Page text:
Monthly Archives

February 2011


The Little Joys of Rome

This past Saturday marks the two week Anniversary of my arrival to the Eternal City. And what an Anniversary it was! The day started off with Confession and Mass with Fr. Johnny Burns (a Bernardian’s newly ordained brother – Praise God!), followed by a delicious breakfast. Then, it was out the door to the Church of Santa Maria in Trastevere to complete a homework assignment for our Christian Art and Architecture class. The assignment was to compare two mosaics in the apse of Santa Maria (Hey, you won’t hear me complaining about spending an hour in a beautiful Church for homework!) Upon completion of this “homework,” the big group we were with split up into smaller groups and spent time wandering around Trastevere. This section of Rome is exactly how you would imagine a small Italian town—so quaint and charming! My favorite part was all the beautiful live Italian music! Continue Reading


“You are Peter and upon this Rock I will build my Church”

Group at St. Peter's

This past Thursday all the Bernardians went to see the Vatican Museums and on the Scavi Tour at St. Peter’s Basilica with our Art History class taught by Dr. Lev.  She is a super cool professor that everyone in class absolutely loves. She has such a spunky, feisty, and witty personality—just imagine that combination. In fact, one Bernardian went so far as to say, and I quote: “I have Dr. Lev in my ear; This is the best day EVER” (we were wearing head sets throughout the tour of the Vatican museums). We saw gorgeous paintings and sculptures, as well as… drum roll please… the Sistine Chapel!! Magnificent, absolutely magnificent. I think I can speak for all the Bernardians when I say that we were blown away by all the art work. If I could have 1/1,000,000,000 of the artistic talent as these artists and sculptors, I would be more than satisfied. Continue Reading


The Sun Has Set On Another Semester In Rome


It’s a funny thing, living in one place for several months, and then returning back to the place you know as home. Everything seems the same, and yet somehow it is different. As a (very) recent re-entrant into the US of A, I find myself looking about and asking, “Did I ever really leave?” Of course the answer is always in the affirmative, but still these first several days after my departure from Rome seem strange—as if I simply lived another life for several months, and now I must return to life as it was—the only problem is, life isn’t as it was before.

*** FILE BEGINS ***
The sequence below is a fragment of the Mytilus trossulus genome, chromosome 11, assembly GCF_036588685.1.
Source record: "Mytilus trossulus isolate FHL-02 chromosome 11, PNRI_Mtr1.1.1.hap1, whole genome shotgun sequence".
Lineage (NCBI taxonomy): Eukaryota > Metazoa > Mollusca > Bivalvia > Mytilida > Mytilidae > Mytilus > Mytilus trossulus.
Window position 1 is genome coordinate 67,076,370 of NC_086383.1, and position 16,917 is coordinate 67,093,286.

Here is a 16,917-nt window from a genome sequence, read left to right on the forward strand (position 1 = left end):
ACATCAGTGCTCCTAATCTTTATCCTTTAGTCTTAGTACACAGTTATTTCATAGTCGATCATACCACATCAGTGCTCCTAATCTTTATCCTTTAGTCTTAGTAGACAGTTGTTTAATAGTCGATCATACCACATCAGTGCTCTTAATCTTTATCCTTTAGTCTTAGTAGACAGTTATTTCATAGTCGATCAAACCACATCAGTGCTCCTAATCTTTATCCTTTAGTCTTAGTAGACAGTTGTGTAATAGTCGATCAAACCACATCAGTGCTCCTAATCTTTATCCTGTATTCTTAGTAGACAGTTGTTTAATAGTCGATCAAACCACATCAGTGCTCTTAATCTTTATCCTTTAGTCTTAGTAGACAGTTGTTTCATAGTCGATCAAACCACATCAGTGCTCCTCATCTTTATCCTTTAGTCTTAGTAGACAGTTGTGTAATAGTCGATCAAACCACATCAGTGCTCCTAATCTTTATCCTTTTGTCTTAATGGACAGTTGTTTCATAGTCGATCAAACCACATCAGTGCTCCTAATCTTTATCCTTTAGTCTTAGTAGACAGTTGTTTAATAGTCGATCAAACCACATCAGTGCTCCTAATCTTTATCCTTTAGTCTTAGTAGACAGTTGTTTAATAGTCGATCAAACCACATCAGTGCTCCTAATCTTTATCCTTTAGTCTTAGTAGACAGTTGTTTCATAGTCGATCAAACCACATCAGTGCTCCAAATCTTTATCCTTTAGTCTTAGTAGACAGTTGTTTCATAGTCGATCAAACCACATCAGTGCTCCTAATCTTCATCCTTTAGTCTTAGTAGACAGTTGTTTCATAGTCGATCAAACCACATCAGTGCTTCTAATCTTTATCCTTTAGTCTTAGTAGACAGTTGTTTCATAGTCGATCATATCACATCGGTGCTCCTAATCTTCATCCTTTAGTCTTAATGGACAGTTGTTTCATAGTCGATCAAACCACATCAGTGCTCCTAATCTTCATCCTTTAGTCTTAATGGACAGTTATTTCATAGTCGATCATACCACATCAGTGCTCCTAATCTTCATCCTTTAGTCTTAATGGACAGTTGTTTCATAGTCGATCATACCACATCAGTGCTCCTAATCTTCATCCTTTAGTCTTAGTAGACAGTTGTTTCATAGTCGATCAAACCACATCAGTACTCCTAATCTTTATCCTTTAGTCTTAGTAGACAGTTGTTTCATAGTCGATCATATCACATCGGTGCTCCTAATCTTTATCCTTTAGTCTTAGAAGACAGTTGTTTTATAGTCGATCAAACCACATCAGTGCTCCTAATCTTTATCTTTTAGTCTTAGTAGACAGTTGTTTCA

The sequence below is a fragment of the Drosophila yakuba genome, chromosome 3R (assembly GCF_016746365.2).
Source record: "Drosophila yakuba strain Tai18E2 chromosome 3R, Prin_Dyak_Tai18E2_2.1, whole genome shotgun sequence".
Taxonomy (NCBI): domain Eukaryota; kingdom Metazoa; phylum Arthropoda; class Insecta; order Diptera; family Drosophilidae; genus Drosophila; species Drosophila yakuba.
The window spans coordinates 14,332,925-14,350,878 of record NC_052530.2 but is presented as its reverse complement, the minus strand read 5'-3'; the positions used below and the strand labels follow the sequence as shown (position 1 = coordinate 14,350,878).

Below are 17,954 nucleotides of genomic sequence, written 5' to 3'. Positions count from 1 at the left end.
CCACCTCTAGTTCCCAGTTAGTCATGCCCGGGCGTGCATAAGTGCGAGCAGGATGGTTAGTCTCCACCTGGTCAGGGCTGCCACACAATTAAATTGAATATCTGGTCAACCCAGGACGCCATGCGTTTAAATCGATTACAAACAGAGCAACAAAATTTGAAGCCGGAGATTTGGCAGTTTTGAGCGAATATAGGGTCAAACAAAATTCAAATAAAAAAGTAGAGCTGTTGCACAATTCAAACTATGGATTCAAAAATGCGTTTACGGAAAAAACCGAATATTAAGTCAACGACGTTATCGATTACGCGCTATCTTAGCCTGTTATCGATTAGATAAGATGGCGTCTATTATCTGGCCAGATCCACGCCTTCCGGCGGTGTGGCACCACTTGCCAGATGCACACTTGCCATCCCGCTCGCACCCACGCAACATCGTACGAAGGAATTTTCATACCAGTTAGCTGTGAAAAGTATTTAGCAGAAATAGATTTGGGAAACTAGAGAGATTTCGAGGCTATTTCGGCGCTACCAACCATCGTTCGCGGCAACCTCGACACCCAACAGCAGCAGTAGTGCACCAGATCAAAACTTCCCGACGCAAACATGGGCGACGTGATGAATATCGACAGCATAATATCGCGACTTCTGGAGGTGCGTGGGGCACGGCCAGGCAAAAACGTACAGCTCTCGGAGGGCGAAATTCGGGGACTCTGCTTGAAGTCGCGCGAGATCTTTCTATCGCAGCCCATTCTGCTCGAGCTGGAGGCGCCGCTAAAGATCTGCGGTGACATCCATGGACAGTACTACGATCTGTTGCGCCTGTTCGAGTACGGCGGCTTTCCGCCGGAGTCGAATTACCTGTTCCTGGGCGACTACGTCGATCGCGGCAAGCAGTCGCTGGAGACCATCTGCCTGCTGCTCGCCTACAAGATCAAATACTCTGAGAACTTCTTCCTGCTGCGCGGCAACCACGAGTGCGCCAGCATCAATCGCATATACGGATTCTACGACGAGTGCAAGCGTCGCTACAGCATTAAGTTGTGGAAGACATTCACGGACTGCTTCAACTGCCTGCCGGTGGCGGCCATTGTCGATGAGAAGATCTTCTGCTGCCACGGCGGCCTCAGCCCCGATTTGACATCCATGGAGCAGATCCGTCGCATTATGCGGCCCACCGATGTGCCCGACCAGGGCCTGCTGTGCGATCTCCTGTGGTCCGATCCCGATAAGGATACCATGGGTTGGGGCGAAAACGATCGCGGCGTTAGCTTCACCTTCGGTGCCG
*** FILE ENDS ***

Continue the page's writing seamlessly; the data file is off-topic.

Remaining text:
These strange first days back home will pass, and life will regain a sense of normalcy, but the experience of living, studying, eating and praying in Rome for a period of four months (yikes!) will remain a part of me. I was recently speaking to one my fellow Bernardians about this very topic, and we agreed that it is a tremendous challenge to hang onto, and bring back some part of the Rome experience to share with family and friends here in the U.S.  I think that the way one hangs onto such experiences is that they become integrated into the very fiber of one’s being. One might say that Rome has become, in a certain sense, a part of me, and now I must share that treasure with those around me by sharing myself.

So much has happened in these past four months. I’m still in disbelief that I had such a remarkable and life-changing opportunity. It will be the project of a lifetime to realize all the many blessings that I’ve received from living in Rome. I’m filled with gratitude for all those people who made it possible. Most of all, I’m grateful to God, who in His infinite generosity, saw fit to route my life’s journey through Rome and Europe for a short time. It is truly a gift undeserved—a grace. The challenges were many, the blessings were even greater in number, and the Rome experience has changed me—and consequently my life—forever.

Is there a better way to finish off a semester in Rome than by taking in a Roman sunset from the Dome of St. Peter’s? I think not. That’s what I call going out on top!

God Bless!


Rome Sweet Home

After spending nine hours in the air and six hours in airports, we made it safe and sound to Roma, Italia; Praise be to Jesus Christ! Although it has only been one full day at Bernardi (the residency where all 32 students and faculty stay while studying in Rome), there have already been plenty of stories and experiences to go around. Continue Reading